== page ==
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PUBLIC RELEASE DATE:
4-Mar-2013

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Contact: Tiffany Trent
ttrent@vt.edu
540-231-6822
Virginia Tech
@VTresearch

Recon 2 modeling may help tailor treatments for patients with metabolic diseases, cancer

International team maps links between human genome, metabolism

An international team of researchers, including an investigator with the Virginia Bioinformatics Institute at Virginia Tech, has produced what may be the most comprehensive computer model of human metabolism yet developed.

The discovery, detailed Sunday (March 3, 2013) in the journal Nature Biotechnology, advances understanding of human metabolism in health and disease. Called Recon 2, the model builds and improves upon earlier-generation metabolic reconstruction systems and may be useful for finding biomarkers of metabolic diseases, such as glycogen storage disorder, as well as identifying cancer drug targets and predicting unwanted drug side effects.

A variety of models and approaches have co-existed with the common goal of reconstructing human metabolism, but this one connects the dots, adding metabolic information from a variety of databases including content from the DrugBank database, which details the reactions caused by experimental and FDA-approved drugs to individual enzymes and reactions typical of the metabolic system.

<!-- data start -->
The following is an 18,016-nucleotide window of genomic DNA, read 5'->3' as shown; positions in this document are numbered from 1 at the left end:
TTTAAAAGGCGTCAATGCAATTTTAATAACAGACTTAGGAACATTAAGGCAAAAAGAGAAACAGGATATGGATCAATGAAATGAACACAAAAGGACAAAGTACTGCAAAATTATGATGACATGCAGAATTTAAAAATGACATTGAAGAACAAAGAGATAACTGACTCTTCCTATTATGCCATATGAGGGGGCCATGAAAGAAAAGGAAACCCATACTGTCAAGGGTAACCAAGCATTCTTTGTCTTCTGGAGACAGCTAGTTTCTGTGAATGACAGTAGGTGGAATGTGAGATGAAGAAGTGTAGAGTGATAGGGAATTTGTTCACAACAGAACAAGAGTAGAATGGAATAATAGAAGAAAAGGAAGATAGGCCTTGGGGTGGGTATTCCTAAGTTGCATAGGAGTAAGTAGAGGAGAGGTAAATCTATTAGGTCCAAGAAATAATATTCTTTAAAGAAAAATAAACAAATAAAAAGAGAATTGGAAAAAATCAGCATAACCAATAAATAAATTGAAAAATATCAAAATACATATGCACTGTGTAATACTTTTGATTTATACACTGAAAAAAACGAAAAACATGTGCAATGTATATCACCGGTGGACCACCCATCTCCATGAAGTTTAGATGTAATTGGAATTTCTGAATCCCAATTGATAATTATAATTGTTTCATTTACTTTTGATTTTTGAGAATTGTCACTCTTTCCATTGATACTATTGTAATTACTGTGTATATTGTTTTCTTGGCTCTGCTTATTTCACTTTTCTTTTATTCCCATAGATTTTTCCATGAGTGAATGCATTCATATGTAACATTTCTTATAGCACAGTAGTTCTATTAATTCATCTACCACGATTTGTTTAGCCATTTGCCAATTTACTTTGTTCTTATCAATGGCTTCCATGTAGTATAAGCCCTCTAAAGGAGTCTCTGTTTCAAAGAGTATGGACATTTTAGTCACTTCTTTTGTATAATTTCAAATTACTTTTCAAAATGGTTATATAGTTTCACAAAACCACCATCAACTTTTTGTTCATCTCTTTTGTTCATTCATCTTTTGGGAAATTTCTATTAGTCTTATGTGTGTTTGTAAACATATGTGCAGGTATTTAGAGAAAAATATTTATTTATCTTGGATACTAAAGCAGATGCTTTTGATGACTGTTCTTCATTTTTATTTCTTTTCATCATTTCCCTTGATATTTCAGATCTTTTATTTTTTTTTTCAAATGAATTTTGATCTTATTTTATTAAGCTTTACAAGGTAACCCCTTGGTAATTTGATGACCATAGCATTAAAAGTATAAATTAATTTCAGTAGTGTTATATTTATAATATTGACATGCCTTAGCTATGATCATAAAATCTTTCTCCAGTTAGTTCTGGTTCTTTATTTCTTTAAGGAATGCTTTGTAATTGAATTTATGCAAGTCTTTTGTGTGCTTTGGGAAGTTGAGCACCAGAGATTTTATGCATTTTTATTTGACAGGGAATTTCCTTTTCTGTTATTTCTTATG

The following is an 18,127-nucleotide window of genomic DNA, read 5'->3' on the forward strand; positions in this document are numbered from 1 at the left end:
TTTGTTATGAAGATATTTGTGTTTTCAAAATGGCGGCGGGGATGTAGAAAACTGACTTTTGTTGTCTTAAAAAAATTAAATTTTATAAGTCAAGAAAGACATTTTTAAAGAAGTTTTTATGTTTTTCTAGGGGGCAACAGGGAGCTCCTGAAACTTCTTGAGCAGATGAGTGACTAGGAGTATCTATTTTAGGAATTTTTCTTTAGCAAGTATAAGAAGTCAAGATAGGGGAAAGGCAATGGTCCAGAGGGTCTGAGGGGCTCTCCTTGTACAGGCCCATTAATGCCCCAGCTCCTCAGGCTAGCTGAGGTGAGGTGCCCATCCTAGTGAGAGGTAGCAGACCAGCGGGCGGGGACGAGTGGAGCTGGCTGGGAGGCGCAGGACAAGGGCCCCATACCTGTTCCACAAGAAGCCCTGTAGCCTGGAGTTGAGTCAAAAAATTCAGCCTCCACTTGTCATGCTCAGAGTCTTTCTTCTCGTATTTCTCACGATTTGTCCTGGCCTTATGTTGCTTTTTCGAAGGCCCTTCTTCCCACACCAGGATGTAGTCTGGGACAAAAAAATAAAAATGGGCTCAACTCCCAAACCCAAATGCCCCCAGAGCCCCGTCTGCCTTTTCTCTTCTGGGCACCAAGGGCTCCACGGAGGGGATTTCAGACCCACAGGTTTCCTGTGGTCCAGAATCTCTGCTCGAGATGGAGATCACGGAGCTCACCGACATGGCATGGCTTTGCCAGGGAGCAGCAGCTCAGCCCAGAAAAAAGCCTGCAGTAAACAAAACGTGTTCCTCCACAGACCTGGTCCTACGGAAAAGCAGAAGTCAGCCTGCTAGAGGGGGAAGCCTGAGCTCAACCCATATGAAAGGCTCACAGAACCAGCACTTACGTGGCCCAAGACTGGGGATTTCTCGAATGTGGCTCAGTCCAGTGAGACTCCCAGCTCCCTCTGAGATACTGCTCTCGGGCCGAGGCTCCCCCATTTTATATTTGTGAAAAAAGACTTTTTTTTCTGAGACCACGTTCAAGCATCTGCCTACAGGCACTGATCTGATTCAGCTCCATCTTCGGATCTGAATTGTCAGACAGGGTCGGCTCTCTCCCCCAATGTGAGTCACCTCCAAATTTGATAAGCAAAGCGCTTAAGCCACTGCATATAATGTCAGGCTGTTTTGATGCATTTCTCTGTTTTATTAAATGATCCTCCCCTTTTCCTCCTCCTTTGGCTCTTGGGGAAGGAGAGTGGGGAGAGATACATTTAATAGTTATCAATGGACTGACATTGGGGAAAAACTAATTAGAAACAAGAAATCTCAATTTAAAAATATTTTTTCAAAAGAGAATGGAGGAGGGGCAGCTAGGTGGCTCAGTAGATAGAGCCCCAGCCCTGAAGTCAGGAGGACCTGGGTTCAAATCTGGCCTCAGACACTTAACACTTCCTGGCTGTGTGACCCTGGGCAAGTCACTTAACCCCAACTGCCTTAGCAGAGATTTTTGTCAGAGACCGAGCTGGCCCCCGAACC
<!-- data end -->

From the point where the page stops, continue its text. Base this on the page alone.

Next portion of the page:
"This is important because we are finally mapping the links between the human genome and metabolism," said Pedro Mendes, a computational systems biologist and leader of the Biochemical Networks Modeling Group at the Virginia Bioinformatics Institute. "The results provide a framework that will lead to a better understanding of how an individual's lifestyle, such as diet, or a particular drug they may require, is likely to affect them according to their specific genetic characteristics. The model takes us an important step closer to personalized medicine, where treatments will be tailored according to the patient's genetic and metabolic information."

Scientists from Blacksburg, Va.; Manchester, Cambridge, Edinburgh, Reykjavik, San Diego, Berlin and others mapped 65 human cell types and more than 1,000 enzymes that are known drug targets.

With this new map, researchers will be able to deepen their understanding of the role human metabolism plays in health and disease.

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Written by John Pastor.



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